I think History is commonly perceived to be almost a science, a list of concrete names and dates, unalterably carved into the slate megaliths of the past. The truth is, history is more of an art. The goal of the historian is to look at events much like an abstract artist would deconstruct a landscape before setting it onto canvas. Squint real hard at the historical events and some of your preconceived notions and prejudices begin to fade away from view and maybe for a fraction of a second you can see things through the eyes of those who lived with them.
Oral history is setting down someone's stories on paper for use as a historical source. To some, oral history is a subordinate form of history. After all, as we all know, the human memory is fallible (but don't tell my husband that I admitted that!). Things aren't always as black or white as we perceive them and sometimes we make snap judgments based on our own feelings or circumstances regardless of the grander context. Take, for example, the story of a wealthy girl who lived through the depression in the 1930s in a beautiful mansion on a bustling uptown street filled with other great mansions. Perhaps this girl never even realized there was a depression, surrounded by others of like means and with no interest in newspapers or radio broadcasts when she could be riding her bike to the beach. Does her ambivalence about the Great Depression make her memories of carefree childhood summers any less valuable or valid?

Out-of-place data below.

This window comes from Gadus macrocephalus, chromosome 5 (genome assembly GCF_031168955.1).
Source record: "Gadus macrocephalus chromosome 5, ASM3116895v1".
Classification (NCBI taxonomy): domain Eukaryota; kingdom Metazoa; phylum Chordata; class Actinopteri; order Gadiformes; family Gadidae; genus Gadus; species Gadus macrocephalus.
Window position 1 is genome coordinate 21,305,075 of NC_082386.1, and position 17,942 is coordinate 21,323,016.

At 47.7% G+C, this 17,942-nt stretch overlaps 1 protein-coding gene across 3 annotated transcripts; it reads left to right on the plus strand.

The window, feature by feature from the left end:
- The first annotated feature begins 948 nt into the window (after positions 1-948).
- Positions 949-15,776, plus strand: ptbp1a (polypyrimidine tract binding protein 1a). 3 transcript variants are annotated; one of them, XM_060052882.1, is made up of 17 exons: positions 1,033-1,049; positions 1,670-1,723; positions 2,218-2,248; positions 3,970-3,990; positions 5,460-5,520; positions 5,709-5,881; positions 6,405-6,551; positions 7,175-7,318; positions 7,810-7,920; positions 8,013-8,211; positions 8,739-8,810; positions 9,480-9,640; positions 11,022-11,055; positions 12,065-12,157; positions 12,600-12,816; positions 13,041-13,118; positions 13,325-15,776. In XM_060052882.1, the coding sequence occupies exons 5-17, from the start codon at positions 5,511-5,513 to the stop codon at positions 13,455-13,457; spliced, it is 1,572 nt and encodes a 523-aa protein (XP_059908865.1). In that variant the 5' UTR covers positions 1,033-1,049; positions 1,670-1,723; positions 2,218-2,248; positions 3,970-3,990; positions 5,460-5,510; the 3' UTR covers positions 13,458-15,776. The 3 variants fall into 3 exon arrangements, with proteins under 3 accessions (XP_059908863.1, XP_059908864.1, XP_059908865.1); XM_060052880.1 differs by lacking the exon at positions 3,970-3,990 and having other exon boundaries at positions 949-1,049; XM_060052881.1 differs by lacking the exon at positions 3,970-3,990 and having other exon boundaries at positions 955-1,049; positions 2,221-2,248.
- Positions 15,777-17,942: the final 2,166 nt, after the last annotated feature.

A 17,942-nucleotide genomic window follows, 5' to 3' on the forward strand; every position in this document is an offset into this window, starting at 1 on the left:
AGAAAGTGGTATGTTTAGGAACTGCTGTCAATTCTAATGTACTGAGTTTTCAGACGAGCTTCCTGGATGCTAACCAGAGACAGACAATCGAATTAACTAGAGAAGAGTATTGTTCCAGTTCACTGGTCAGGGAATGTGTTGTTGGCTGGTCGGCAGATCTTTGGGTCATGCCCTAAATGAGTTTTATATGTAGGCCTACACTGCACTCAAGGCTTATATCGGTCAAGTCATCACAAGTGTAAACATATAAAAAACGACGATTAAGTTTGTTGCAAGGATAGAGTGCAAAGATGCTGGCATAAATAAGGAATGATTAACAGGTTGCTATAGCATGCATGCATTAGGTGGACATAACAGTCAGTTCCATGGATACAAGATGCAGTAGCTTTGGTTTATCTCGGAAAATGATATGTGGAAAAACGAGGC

This question can be tricky, it relies upon us to make a judgement call regarding what is important and what isn't. Because the vast majority of people were struggling throughout the thirties, can we write off her experiences? What if she was remembering wrong, and the summers she recalled were actually from the early 1940s? Oral history requires we reexamine our motives for studying history and the methods we use to distinguish what is valuable in a source.
There has been a resurgence in the past several years with the establishment of organizations like the Association for Personal Historians and other consultants and even historical societies that are using oral history interviews to enrich our understanding of the past through extensive analysis of these personal stories, memories and experience.
When it comes down to it, we research history to understand more about the human experience and all of these stories are a part of this experience that connects us throughout time. They remind us that people are truly individual, but even so, we're all similar despite our circumstances.